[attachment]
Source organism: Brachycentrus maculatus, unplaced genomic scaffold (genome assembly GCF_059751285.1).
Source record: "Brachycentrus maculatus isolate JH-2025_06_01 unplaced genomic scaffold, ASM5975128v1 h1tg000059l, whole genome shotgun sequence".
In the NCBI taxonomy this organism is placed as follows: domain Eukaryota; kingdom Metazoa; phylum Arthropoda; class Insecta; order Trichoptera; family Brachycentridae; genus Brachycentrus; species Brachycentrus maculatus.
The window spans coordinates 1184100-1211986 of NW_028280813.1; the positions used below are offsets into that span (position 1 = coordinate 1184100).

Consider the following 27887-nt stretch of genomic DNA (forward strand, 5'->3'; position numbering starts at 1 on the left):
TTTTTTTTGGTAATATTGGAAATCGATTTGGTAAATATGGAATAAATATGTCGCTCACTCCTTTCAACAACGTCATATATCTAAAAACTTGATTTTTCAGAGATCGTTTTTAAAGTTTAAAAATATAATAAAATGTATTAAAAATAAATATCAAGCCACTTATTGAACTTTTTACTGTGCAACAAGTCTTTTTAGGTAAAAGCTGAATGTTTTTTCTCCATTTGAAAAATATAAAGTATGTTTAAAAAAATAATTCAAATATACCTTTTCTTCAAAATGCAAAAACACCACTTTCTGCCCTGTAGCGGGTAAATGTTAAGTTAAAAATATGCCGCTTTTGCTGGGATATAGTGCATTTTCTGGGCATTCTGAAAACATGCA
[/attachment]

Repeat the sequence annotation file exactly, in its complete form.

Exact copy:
Source organism: Brachycentrus maculatus, unplaced genomic scaffold (genome assembly GCF_059751285.1).
Source record: "Brachycentrus maculatus isolate JH-2025_06_01 unplaced genomic scaffold, ASM5975128v1 h1tg000059l, whole genome shotgun sequence".
In the NCBI taxonomy this organism is placed as follows: domain Eukaryota; kingdom Metazoa; phylum Arthropoda; class Insecta; order Trichoptera; family Brachycentridae; genus Brachycentrus; species Brachycentrus maculatus.
The window spans coordinates 1184100-1211986 of NW_028280813.1; the positions used below are offsets into that span (position 1 = coordinate 1184100).

Consider the following 27887-nt stretch of genomic DNA (forward strand, 5'->3'; position numbering starts at 1 on the left):
TTTTTTTTGGTAATATTGGAAATCGATTTGGTAAATATGGAATAAATATGTCGCTCACTCCTTTCAACAACGTCATATATCTAAAAACTTGATTTTTCAGAGATCGTTTTTAAAGTTTAAAAATATAATAAAATGTATTAAAAATAAATATCAAGCCACTTATTGAACTTTTTACTGTGCAACAAGTCTTTTTAGGTAAAAGCTGAATGTTTTTTCTCCATTTGAAAAATATAAAGTATGTTTAAAAAAATAATTCAAATATACCTTTTCTTCAAAATGCAAAAACACCACTTTCTGCCCTGTAGCGGGTAAATGTTAAGTTAAAAATATGCCGCTTTTGCTGGGATATAGTGCATTTTCTGGGCATTCTGAAAACATGCA